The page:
Reading and spelling are often difficult subjects for kinesthetic learners. With these activities, though, they can sharpen their skills and improve their performance:

Sight Word Soccer

To play sight word soccer, start by writing sight words on pieces of paper, then tape them to soccer cones. 

Next, have kids kick a soccer ball through the cones, stopping at each one to read the word before moving on to the next.

Spelling “Workouts”

This activity is great for helping kids learn to spell their names or other simple words. 

Write out the alphabet, then assign an exercise to each letter (A=5 jumping jacks, B=spinning in a circle 5 times, etc.). 

Then, have kids spell their name (or another word) while doing the movements corresponding to each letter.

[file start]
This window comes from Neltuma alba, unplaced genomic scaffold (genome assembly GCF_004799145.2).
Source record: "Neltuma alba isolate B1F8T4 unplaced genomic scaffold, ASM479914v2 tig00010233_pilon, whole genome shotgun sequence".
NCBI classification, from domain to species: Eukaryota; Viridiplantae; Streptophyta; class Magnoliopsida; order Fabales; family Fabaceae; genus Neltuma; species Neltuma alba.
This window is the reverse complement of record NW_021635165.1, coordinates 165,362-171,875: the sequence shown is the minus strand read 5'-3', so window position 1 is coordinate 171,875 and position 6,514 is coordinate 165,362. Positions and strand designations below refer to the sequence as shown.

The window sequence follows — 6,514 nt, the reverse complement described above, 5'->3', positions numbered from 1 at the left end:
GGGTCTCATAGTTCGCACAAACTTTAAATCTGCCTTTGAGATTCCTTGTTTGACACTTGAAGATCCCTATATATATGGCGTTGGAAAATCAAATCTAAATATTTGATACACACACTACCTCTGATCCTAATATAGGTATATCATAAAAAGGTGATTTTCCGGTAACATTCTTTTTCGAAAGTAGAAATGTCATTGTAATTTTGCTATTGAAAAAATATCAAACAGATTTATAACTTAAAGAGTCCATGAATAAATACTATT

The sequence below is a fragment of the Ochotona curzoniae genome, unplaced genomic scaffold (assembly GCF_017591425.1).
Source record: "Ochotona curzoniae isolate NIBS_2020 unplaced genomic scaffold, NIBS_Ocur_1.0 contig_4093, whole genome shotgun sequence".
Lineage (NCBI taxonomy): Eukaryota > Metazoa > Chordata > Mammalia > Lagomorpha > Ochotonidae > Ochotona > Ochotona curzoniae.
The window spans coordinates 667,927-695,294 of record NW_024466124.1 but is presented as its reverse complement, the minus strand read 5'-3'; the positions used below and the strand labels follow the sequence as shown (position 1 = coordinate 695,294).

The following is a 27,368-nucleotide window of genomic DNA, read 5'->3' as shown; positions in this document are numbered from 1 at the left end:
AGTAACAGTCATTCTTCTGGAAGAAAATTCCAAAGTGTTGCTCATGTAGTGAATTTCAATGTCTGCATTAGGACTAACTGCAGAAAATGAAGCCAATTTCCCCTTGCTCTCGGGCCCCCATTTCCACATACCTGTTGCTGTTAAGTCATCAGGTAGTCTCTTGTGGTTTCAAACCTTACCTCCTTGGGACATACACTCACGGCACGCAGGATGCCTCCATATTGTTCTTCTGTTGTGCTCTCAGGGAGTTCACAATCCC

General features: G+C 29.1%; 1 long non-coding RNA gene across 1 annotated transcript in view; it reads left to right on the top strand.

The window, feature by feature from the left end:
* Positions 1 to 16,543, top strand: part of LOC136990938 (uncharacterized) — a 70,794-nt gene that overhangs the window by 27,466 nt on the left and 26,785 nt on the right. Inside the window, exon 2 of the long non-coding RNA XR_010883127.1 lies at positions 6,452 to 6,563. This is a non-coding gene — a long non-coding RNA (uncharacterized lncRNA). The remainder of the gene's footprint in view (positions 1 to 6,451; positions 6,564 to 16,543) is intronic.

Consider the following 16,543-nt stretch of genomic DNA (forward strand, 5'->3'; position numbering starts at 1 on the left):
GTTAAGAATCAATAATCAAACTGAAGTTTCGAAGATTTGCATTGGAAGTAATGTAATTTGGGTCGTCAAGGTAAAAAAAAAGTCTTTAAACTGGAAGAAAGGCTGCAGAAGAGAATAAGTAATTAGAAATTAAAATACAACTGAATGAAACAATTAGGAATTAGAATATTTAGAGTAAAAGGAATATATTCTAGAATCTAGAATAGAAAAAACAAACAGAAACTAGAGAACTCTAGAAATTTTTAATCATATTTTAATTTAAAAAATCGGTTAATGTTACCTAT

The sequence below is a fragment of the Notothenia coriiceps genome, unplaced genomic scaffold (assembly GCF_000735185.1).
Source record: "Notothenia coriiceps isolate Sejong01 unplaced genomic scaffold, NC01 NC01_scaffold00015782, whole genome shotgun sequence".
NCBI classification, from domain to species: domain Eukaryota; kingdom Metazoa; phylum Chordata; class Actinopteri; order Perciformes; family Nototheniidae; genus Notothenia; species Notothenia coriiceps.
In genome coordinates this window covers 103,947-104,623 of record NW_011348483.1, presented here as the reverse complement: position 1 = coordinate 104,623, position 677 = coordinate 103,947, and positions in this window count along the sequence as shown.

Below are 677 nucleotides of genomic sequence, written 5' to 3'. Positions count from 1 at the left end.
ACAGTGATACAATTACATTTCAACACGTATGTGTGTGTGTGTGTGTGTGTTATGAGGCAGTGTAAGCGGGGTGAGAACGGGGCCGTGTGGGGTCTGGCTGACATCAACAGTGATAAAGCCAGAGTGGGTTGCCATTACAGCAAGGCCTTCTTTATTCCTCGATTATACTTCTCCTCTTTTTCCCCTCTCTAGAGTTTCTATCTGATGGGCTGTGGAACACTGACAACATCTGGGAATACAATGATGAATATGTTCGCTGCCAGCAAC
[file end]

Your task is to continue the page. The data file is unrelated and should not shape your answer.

These whole-body exercises help kinesthetic learners commit information to memory. 

Keyboarding

Because it’s more physical, typing on a keyboard can sometimes be easier for kinesthetic learners than writing words out by hand. Give them opportunities to practice spelling and writing this way to shake things up.

Alphabet Marks The Spot

This is a floor game from Learning Resources. The game includes a large floor mat with the alphabet and eight different active literacy games for kids.

You can play the included games, but you can also have kids hop from letter to letter – naming the letter or spelling out sight words! It’s a versatile way to engage children.

Social-Emotional Learning Activities